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Hundreds report seeing a bright fireball in northeastern U.S.


Hundreds report seeing a bright fireball in northeastern U.S.

By Tereza Pultarova, 12 hrs ago


Less than two weeks after a bright fireball lit up the sky above the Great Lakes, scattering space pebbles on their shores, another spectacular meteor impressed skywatchers in the Northeast.

The streak of light that sliced through the sky on Thursday (Dec. 1) at about 7:30 p.m. EST (0030 GMT on Dec. 2), was seen by at least 737 witnesses across the states of Michigan, Indiana, Ohio, New York, Pennsylvania, Virginia, Maryland, Tennessee, and South and North Carolina according to the American Meteor Society (AMS). Sightings in Canada's Ontario province were also reported.

Quite a few doorbell cameras as well as meteocams (cameras aimed skyward to capture fireballs) captured the meteor , prompting their owners to proudly share the footage with the AMS as well as on Twitter.

Related: This astronomer turns small Eastern European country into an asteroid-spotting powerhouseA bright streak of light caused by a meteor passing above north-eastern U.S. (Image credit: American Meteor Society/ Elizabeth S. /"Just watched a gorgeous green & orange bolide zoom to Earth east of Granville — anyone else see a meteor tonight in eastern Ohio?"

Twitter user Jeff Gill shared shortly after the event.His tweet elicited quite a few responses from other lucky witnesses.Phil Haddad from Pittsburgh was even luckier, catching the fireball on his doorbell camera."I don’t often tweet, but when I do it’s because I captured a meteor on my doorbell cam #pittsburgh #meteor," he said, sharing the footage proudly on Twitter.Another Twitter user,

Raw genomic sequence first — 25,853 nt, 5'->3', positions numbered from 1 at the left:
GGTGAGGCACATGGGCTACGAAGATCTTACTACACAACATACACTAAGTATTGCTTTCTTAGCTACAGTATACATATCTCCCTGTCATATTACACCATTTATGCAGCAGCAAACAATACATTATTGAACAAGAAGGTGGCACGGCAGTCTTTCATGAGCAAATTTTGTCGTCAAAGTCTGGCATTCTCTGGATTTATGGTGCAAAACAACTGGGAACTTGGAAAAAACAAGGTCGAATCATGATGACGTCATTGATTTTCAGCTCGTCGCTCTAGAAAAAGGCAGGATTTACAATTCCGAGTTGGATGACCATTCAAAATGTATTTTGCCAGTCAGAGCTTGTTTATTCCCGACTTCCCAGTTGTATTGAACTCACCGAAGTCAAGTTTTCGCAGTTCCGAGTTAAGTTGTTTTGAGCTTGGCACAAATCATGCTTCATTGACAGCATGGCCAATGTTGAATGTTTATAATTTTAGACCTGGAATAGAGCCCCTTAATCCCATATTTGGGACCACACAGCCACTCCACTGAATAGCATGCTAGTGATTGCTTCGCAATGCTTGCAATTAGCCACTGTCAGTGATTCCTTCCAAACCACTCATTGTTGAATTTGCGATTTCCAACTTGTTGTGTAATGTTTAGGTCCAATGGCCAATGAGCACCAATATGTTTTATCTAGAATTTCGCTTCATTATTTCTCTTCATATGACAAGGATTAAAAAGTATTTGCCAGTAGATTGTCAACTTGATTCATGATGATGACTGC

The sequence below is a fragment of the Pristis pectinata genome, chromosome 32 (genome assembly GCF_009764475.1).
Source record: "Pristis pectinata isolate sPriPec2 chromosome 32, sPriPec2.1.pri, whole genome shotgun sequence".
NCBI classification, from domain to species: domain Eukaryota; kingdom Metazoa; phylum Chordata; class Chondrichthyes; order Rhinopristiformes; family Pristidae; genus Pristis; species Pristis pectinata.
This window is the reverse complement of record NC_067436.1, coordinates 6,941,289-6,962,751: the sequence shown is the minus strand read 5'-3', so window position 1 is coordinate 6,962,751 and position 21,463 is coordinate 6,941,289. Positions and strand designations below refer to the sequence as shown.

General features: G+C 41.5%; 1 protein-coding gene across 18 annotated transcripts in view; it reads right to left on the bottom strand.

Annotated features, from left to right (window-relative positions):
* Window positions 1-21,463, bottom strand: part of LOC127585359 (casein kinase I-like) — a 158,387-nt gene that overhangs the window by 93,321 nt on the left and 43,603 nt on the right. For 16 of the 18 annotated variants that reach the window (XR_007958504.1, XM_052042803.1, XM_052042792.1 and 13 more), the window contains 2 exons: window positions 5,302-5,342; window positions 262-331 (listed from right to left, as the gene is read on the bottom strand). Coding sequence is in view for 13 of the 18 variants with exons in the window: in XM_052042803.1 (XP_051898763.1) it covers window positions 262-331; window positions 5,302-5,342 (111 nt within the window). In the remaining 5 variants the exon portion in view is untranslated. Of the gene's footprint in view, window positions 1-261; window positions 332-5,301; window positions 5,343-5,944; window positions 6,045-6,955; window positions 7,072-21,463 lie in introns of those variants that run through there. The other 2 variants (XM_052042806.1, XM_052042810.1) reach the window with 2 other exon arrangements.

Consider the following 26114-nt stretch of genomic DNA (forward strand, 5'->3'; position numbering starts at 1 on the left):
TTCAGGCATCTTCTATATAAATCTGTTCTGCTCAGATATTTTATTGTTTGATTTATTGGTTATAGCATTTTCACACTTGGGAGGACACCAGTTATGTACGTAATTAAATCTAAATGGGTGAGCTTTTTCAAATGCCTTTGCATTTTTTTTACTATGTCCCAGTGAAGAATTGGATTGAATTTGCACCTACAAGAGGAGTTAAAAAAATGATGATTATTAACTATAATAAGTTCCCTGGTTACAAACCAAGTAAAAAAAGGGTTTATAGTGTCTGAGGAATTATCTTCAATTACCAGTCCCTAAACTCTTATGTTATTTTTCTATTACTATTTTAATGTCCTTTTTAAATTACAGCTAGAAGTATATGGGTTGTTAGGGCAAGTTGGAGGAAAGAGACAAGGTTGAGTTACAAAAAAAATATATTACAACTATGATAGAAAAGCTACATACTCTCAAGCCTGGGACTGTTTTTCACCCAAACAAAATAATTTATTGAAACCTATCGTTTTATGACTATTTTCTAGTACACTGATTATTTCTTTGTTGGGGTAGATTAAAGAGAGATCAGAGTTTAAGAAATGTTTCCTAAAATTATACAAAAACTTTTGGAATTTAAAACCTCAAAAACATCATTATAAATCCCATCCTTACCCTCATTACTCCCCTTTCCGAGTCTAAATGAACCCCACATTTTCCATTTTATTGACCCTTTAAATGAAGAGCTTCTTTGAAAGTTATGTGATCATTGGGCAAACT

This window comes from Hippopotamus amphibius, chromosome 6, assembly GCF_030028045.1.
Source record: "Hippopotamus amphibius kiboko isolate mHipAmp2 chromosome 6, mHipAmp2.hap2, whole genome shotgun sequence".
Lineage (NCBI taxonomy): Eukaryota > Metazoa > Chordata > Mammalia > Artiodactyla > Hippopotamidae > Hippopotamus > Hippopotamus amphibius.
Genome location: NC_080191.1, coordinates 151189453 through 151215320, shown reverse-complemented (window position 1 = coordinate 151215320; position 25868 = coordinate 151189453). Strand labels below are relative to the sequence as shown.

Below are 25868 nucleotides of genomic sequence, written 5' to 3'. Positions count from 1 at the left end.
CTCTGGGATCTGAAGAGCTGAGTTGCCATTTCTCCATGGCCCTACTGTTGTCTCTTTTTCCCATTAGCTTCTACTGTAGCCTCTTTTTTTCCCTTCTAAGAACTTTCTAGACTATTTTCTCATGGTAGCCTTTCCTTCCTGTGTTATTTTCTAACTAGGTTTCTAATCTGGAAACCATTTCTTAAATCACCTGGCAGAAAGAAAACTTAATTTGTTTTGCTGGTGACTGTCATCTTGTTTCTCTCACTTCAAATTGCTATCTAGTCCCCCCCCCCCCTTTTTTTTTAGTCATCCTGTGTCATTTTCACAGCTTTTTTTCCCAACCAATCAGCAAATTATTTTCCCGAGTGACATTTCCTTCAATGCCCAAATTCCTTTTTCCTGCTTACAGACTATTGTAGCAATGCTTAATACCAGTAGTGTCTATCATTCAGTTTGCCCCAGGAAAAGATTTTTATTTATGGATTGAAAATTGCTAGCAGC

Robert Tinney from Cleveland, responded by sharing his doorbell cam footage.Related stories:— Meteorite that landed in English village last year is most pristine ever seen2 minerals never seen before on Earth found inside 17-ton meteoriteMeteorites reveal how they brought space water to EarthNo further information about the nature of this space rock, which AMS labeled 9579-2022,

has been made available so far, including whether any of it could have reached the ground.On Nov. 19, fragments of a 3-foot (1 meter) space rock fell in the same region on the shores of Lake Ontario. Astronomers detected that space rock three hours before it entered Earth's atmosphere and were able to calculate where it might hit the ground.

The rock was only the sixth ever detected before smashing into our planet.Follow Tereza Pultarova on Twitter @TerezaPultarova . Follow us on Twitter @Spacedotcom and on Facebook .

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